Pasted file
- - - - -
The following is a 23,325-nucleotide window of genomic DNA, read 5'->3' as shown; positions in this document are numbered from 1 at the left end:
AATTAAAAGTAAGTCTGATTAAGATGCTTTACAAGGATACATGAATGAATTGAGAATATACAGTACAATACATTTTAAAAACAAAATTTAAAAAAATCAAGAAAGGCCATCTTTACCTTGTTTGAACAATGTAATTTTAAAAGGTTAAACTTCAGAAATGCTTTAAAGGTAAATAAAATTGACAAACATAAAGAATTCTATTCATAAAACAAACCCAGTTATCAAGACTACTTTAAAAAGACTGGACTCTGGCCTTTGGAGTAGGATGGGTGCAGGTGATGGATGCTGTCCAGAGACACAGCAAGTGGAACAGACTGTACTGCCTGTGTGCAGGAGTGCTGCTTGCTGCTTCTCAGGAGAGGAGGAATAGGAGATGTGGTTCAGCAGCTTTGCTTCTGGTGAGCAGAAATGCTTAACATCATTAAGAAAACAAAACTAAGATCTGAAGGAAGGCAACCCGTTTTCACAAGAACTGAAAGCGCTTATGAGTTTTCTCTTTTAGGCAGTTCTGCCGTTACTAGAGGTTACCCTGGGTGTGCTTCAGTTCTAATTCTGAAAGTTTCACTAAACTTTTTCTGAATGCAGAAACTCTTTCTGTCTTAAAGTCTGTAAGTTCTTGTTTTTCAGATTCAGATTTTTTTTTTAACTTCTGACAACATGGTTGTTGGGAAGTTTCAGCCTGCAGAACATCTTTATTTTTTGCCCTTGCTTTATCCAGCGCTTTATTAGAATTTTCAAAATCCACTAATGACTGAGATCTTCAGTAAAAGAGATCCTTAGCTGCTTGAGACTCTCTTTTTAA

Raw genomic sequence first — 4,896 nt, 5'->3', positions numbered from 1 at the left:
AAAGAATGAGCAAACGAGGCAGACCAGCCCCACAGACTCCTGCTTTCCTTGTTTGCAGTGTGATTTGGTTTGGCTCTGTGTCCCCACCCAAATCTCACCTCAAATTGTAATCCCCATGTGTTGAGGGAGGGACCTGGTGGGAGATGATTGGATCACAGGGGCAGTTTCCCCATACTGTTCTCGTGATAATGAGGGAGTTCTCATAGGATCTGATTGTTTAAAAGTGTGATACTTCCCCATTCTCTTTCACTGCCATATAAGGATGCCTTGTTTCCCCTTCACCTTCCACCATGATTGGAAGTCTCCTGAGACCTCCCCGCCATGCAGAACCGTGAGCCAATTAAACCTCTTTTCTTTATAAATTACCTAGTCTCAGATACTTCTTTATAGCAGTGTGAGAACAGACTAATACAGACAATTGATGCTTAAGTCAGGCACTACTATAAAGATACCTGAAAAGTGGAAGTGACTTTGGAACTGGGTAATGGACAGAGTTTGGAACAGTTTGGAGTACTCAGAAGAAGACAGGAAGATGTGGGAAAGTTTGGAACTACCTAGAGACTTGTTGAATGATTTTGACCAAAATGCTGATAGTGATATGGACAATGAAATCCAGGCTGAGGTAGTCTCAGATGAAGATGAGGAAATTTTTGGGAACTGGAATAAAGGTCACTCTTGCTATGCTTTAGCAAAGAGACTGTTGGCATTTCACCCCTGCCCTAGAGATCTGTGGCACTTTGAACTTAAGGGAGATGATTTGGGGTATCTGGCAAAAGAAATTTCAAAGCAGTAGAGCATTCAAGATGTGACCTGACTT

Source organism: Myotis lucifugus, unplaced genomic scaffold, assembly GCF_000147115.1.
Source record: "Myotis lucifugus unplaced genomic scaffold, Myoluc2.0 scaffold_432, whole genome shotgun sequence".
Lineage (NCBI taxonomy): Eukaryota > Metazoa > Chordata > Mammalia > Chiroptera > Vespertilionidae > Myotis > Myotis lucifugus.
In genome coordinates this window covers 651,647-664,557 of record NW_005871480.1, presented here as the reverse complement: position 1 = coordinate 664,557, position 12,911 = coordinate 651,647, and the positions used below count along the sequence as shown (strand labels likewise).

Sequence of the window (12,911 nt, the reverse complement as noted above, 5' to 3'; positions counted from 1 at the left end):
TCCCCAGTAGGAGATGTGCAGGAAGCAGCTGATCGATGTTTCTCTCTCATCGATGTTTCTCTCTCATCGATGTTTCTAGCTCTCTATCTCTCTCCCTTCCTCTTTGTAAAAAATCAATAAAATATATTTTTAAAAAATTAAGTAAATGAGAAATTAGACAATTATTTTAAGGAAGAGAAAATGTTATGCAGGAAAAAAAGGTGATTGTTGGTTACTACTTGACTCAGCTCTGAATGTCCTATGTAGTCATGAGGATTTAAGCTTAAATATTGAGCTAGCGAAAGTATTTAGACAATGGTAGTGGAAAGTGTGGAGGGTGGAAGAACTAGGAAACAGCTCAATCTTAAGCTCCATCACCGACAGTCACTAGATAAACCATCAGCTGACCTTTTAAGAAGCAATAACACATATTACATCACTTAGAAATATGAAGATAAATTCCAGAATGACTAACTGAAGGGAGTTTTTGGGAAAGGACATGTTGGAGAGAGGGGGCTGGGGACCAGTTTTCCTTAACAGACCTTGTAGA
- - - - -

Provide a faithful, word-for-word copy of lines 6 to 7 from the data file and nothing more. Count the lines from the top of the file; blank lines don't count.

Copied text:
Source record: "Myotis lucifugus unplaced genomic scaffold, Myoluc2.0 scaffold_432, whole genome shotgun sequence".
Lineage (NCBI taxonomy): Eukaryota > Metazoa > Chordata > Mammalia > Chiroptera > Vespertilionidae > Myotis > Myotis lucifugus.